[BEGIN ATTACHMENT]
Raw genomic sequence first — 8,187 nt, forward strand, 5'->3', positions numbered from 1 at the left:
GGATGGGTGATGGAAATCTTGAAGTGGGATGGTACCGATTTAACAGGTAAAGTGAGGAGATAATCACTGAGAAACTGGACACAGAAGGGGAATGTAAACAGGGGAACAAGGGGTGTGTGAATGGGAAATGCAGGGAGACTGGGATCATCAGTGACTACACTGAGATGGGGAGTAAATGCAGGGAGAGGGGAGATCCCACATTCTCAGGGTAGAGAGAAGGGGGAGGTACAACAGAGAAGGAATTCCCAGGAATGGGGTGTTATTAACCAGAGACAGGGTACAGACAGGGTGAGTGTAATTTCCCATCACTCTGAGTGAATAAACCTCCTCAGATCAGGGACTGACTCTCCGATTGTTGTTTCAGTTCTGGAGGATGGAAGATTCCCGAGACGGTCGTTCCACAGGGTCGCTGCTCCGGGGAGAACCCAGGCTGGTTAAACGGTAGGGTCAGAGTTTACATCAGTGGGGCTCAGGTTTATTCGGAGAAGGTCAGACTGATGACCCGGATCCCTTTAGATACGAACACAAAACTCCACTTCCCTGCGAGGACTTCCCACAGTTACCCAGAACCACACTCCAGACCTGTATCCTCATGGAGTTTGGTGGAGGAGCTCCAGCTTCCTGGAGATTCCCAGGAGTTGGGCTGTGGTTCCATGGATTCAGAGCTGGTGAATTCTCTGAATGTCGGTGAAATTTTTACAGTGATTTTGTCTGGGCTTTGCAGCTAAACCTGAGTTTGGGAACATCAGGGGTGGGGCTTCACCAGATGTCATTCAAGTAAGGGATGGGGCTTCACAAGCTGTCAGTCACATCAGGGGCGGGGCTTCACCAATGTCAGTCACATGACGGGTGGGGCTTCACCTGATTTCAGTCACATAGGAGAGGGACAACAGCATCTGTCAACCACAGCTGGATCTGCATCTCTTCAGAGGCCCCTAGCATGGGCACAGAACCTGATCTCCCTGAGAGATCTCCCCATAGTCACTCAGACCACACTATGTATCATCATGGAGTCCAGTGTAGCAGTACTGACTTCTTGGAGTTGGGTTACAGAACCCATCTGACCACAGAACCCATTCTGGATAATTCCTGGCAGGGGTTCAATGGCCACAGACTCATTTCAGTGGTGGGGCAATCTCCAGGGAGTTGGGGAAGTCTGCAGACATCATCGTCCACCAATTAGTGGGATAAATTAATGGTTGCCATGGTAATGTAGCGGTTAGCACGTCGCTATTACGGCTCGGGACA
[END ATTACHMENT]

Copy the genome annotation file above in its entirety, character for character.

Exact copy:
Raw genomic sequence first — 8,187 nt, forward strand, 5'->3', positions numbered from 1 at the left:
GGATGGGTGATGGAAATCTTGAAGTGGGATGGTACCGATTTAACAGGTAAAGTGAGGAGATAATCACTGAGAAACTGGACACAGAAGGGGAATGTAAACAGGGGAACAAGGGGTGTGTGAATGGGAAATGCAGGGAGACTGGGATCATCAGTGACTACACTGAGATGGGGAGTAAATGCAGGGAGAGGGGAGATCCCACATTCTCAGGGTAGAGAGAAGGGGGAGGTACAACAGAGAAGGAATTCCCAGGAATGGGGTGTTATTAACCAGAGACAGGGTACAGACAGGGTGAGTGTAATTTCCCATCACTCTGAGTGAATAAACCTCCTCAGATCAGGGACTGACTCTCCGATTGTTGTTTCAGTTCTGGAGGATGGAAGATTCCCGAGACGGTCGTTCCACAGGGTCGCTGCTCCGGGGAGAACCCAGGCTGGTTAAACGGTAGGGTCAGAGTTTACATCAGTGGGGCTCAGGTTTATTCGGAGAAGGTCAGACTGATGACCCGGATCCCTTTAGATACGAACACAAAACTCCACTTCCCTGCGAGGACTTCCCACAGTTACCCAGAACCACACTCCAGACCTGTATCCTCATGGAGTTTGGTGGAGGAGCTCCAGCTTCCTGGAGATTCCCAGGAGTTGGGCTGTGGTTCCATGGATTCAGAGCTGGTGAATTCTCTGAATGTCGGTGAAATTTTTACAGTGATTTTGTCTGGGCTTTGCAGCTAAACCTGAGTTTGGGAACATCAGGGGTGGGGCTTCACCAGATGTCATTCAAGTAAGGGATGGGGCTTCACAAGCTGTCAGTCACATCAGGGGCGGGGCTTCACCAATGTCAGTCACATGACGGGTGGGGCTTCACCTGATTTCAGTCACATAGGAGAGGGACAACAGCATCTGTCAACCACAGCTGGATCTGCATCTCTTCAGAGGCCCCTAGCATGGGCACAGAACCTGATCTCCCTGAGAGATCTCCCCATAGTCACTCAGACCACACTATGTATCATCATGGAGTCCAGTGTAGCAGTACTGACTTCTTGGAGTTGGGTTACAGAACCCATCTGACCACAGAACCCATTCTGGATAATTCCTGGCAGGGGTTCAATGGCCACAGACTCATTTCAGTGGTGGGGCAATCTCCAGGGAGTTGGGGAAGTCTGCAGACATCATCGTCCACCAATTAGTGGGATAAATTAATGGTTGCCATGGTAATGTAGCGGTTAGCACGTCGCTATTACGGCTCGGGACA